Now, it’s a double-edged sword. You can get your music out there easily, but the royalties stink. In the big picture, don’t worry about it, and stop whining. Statistically, most all acoustic musicians who aren’t super-stars get so few streaming plays that you’re lucky to make pennies. And that’s for some really good, established names. One Grammy-nominated band I presented a year or two ago was lamenting that the only place to sell music was at the shows. They checked their iTunes balance that showed that in the past month, only three tunes were purchased. It turns out that I had purchased them for promotional purposes. You do it for the added exposure, the easy access to tunes and videos for promoting shows. The algorithms that most services use are helpful in letting new fans find your work.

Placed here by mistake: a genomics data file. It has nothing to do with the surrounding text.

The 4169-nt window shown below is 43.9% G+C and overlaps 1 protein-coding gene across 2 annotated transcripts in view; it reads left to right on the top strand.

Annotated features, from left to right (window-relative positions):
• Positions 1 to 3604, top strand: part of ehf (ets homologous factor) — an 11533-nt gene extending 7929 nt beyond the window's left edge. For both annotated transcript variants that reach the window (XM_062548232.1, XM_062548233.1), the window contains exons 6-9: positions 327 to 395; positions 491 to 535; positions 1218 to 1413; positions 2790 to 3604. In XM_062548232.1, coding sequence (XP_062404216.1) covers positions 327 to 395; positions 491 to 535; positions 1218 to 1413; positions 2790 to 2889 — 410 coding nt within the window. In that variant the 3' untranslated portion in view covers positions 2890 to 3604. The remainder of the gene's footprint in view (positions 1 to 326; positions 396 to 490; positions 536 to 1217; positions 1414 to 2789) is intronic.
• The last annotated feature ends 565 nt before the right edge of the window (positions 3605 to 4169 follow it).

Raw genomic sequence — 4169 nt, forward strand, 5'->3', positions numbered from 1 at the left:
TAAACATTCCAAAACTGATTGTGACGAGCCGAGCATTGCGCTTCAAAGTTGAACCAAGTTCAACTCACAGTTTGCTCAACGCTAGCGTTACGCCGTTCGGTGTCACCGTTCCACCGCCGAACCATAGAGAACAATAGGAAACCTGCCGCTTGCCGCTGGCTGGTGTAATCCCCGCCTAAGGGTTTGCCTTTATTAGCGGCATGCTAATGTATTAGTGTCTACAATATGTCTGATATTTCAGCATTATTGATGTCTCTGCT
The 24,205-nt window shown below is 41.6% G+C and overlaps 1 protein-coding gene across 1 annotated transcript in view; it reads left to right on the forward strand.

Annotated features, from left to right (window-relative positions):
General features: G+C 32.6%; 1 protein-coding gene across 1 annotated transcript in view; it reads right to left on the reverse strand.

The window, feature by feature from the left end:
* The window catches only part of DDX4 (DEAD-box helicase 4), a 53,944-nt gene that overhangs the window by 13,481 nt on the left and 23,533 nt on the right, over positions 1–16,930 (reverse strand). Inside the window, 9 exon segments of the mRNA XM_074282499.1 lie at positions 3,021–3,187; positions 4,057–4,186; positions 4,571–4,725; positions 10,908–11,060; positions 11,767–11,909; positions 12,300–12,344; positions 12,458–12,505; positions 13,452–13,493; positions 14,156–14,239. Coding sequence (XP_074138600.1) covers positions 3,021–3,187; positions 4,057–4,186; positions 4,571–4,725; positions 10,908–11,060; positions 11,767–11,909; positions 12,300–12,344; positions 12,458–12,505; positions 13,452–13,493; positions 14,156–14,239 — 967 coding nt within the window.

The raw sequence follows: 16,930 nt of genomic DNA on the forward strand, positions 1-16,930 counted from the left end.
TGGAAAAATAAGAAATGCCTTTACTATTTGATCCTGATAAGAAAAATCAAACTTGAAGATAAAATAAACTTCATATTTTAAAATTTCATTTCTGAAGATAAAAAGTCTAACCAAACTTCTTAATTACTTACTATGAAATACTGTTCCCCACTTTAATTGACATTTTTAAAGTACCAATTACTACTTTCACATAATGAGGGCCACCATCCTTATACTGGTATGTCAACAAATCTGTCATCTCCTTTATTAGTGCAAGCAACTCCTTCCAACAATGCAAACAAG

That’s the new reality. You need to get people to your shows. Period, as that’s the only way to survive on performing. And until you “make it big”, it may not be enough for a steady income.Does it make sense now why so many of your teachers and musical heroes also teach online lessons? Cash flow, man. This acoustic strings world is growing rapidly, but it’s still a niche, and you have to understand niche marketing.
How does social media hurt or help this? It absolutely helps with exposure, helps keep fans on top of your schedule, but more importantly, and so few people get this right, it can establish a bond with a community that can forge better attendance down the road, and at future locations as well.